In 1966, my parents were living in Chicago when they found a beautiful piece of land on a lake in the Upper Peninsula of Michigan, with plans to build a cottage. It was too steep a price at $6,000, so they got two other couples to join them and, by the draw of straws, they got the prime chunk on the end of the peninsula that had the lake on one side and a lagoon on the other. The lake was so clean they could pull their drinking water out of it. The lagoon was full of waterlilies and old logs that were lined with painted turtles.
But a cottage was still only a dream. One day dad saw an advertisement in a paper that a factory was closing down and all the shelving was free to anyone who would remove it. The uprights were 16-by-4-by-6 fir and the shelves were 12-by-1-by-12 pine. Dad tracked down a truck driver from the U.P. who was coming to Chicago and would be returning with an empty truck. Then he called his friends and had them join him at the factory to load the shelving.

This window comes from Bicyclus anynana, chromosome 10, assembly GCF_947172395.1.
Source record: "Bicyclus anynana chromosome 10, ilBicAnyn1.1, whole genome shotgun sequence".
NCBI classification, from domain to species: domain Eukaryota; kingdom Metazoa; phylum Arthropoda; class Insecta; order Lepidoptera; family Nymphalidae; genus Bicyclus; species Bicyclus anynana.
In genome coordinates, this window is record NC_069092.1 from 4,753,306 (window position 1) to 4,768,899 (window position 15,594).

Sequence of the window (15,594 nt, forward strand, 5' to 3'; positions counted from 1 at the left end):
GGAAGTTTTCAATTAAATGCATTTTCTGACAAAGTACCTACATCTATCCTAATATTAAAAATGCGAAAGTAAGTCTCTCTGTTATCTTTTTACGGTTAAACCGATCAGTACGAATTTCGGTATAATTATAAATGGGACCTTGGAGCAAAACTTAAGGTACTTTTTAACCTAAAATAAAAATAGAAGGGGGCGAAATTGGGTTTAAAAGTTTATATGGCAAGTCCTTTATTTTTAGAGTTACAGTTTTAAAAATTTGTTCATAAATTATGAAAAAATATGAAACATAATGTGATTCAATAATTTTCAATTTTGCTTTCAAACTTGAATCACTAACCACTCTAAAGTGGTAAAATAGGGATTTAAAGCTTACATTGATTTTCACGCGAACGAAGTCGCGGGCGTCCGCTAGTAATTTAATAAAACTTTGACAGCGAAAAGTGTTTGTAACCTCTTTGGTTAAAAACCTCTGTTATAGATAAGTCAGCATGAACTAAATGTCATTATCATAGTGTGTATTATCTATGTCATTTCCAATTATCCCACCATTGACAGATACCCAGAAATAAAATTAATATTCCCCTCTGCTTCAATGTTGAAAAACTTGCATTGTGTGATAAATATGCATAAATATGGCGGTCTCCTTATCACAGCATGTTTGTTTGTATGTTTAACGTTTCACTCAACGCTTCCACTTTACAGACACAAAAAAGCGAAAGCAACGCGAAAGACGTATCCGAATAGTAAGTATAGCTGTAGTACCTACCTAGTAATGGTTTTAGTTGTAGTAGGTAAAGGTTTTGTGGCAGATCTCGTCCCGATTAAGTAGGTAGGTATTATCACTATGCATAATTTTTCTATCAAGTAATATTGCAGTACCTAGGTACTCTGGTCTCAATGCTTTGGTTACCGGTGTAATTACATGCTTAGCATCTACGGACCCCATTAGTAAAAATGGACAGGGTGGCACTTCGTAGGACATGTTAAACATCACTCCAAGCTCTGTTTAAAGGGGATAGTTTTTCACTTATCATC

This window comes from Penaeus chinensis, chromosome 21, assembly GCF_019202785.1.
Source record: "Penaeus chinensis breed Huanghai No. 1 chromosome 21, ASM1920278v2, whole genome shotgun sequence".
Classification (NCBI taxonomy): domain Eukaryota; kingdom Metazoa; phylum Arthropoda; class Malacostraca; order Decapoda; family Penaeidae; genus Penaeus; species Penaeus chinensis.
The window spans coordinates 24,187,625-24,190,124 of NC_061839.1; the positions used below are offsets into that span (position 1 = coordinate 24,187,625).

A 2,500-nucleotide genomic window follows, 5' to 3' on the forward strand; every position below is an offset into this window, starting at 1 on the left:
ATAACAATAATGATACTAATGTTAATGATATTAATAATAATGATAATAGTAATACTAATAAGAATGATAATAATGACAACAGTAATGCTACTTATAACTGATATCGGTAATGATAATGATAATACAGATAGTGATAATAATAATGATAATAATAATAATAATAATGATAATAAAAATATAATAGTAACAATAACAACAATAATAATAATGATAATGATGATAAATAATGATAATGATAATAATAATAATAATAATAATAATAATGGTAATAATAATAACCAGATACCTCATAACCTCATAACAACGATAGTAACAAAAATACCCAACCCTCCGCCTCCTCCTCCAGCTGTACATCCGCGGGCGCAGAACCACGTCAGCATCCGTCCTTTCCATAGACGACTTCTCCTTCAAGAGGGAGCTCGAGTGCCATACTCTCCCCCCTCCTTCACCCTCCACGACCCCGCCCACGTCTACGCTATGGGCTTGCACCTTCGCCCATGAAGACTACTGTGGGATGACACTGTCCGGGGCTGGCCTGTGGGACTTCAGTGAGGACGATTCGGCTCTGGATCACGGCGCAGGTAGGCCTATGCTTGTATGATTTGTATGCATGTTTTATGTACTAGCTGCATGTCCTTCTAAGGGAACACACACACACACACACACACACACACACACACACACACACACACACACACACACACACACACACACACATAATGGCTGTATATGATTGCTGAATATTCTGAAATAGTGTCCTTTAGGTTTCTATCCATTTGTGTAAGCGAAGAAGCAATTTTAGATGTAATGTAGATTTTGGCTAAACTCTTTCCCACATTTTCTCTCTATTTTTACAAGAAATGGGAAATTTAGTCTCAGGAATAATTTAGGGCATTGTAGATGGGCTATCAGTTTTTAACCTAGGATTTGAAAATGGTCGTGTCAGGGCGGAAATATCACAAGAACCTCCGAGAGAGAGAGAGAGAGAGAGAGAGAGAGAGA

For the next two years, Dad and Mom, my three sisters, and others who were willing to pitch in built the cottage with those 4-by-6 fir pieces — standing upright and caulked together with furring strips nailed on the seams. The pine was perfect for the floor, which they covered with carpet samples.
My sisters and I gathered there with our folks every summer as we married and had our families. We’ve made many changes, but the cottage is still the magical place that we all love. Mom and Dad are gone now, but we are so thankful for their gift to us. Now the fourth generation is making memories at the cottage on Golden Lake.
Jeannine Nordlund, Minneapolis